An Overview by C.S.Baskaran
In spite of the contradiction pointed out to his theory as above, the Dvaitin contends further that by the same argument the principal statement “tat tvam asi” renders the indwelling self unreal, in which case what is the difference between the two sentences “mind is Brahman” and “indwelling self is Brahman”? This is answered as follows:
Taking the first sentence “mind is Brahman”, the relationship between the two words mind and Brahman is that of effect and cause. Hence we understand the unreality of the effect – the mind – as in the case of “pot is clay”. As for the second, the indwelling self can never be created and never be born – only the body has birth.
Therefore the indwelling self and Brahman are intrinsically the same and therefore one only. In all the Upanishads mind is said to be the product of the cause that is Brahman. Hence the mind is clearly understood as unreal. However the Upanishads never mention the indwelling self as having been created by Brahman, for he entered in all beings as the indwelling self. Therefore, that the indwelling self is different from mind, body, space, etc, is recognized.
This ‘entry as indwelling self’ statement should not be misunderstood as a product from Brahman as there is no cause-effect relation. Hence, one cannot look upon the indwelling self as unreal. In this context, the Principal statements like “tat tvam asi “ and others between indwelling self and Brahman, having the same case ending relationship, should not lead to the misunderstanding of the indwelling self as unreal, as in the statement “salt water” ( lavaNam jalam ) where ocean is the cause for the salt. In view of the above refutations, the indwelling self is not even a little different from Brahman.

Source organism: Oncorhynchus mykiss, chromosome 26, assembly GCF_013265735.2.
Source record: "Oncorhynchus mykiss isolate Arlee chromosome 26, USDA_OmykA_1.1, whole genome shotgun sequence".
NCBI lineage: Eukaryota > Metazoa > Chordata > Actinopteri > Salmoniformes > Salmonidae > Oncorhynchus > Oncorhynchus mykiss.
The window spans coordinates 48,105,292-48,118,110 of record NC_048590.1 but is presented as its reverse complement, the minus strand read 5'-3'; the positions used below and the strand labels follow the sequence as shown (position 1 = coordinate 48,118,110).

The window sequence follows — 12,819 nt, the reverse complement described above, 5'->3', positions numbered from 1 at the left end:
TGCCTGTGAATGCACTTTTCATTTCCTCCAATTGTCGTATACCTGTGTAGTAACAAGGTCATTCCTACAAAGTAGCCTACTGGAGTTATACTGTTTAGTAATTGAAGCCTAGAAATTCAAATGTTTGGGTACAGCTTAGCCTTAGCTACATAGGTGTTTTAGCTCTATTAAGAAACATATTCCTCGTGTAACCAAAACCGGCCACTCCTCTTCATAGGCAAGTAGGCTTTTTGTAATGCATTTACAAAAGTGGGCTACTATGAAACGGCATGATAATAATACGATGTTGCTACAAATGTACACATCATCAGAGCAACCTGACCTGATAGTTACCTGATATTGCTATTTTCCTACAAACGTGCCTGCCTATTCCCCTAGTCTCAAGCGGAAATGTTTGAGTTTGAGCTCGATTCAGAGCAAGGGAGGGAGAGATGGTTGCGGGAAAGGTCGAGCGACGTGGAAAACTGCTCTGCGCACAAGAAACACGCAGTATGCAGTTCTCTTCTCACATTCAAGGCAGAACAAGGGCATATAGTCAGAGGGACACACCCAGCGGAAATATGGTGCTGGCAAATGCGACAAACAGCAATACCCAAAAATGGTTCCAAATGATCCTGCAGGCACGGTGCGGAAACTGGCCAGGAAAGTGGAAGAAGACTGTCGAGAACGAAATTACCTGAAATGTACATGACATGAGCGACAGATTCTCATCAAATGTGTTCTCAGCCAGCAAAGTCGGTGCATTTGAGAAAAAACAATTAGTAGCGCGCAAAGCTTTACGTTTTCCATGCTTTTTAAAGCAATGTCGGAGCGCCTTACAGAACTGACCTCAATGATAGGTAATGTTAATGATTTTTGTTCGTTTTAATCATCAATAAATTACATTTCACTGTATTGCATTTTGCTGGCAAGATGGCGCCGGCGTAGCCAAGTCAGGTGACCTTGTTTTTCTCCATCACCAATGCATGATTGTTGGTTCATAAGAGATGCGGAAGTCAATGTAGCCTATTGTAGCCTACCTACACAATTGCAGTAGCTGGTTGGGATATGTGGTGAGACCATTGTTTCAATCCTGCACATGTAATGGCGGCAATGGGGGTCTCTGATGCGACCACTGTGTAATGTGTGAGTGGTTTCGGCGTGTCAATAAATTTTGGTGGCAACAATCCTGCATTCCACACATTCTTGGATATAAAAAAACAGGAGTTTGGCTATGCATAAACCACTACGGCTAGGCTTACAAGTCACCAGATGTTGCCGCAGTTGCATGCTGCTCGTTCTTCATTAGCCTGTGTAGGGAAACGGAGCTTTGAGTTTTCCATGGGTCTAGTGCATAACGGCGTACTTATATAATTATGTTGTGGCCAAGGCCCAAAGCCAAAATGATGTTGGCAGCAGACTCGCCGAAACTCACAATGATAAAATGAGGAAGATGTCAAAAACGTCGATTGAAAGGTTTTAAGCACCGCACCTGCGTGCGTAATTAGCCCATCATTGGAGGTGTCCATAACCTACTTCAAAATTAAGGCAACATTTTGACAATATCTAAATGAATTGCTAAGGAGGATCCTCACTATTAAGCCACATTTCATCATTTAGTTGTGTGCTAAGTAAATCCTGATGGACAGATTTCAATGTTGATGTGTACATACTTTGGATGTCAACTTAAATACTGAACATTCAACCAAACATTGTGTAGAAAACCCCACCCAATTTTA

Again the opponent asks why, having spoken of the entry of Brahman into all beings as the indwelling self, there is the necessity for all the Principal statements and what really they declare. The reply is that in such a case of even the slightest difference being accepted as intrinsic to the indwelling self, then the consequent bondage (saMsAritvam) could never be eliminated by any number of injunctions or Principal statements. In the world, it is found that the inherent quality of an object is quite natural to it and cannot be negated by words. For example the coolness of water is a natural quality and the phrase “hot water” does not affect that quality existing in it. It would be illogical to imagine the influence of any mere statement of words to change the intrinsic quality of a substance, whereas accidental qualities superimposed by association with another substance can be negated by the statement of the real nature of the original substance. These refutations show that the statement “tat tvam asi” is not meant for meditation as an instruction. It is also not meant to eulogies the inner self.
Thus we have the refutation of the opponent’s claim that Brahman is of the nature of individual self alone: the cause of the Universe, Brahman, is known as the indwelling self when it is available with a limiting adjunct (upAdhi), the gross, subtle and causal bodies (sthUla sUkShma karaNa sharIram-s). It is just like the outer space encased as pot space inside a pot, being all pervasive. Vedanta does not reveal Brahman to be of the nature of the individual self at all. If Brahman is attributed with the individual self’s finite status, then the subtlety and infinitude will get falsified, where as the alternative is to invalidate the individual’s nature in bondage. Also the Principal statement will not serve the purpose of eliminating the finitude of the seeker.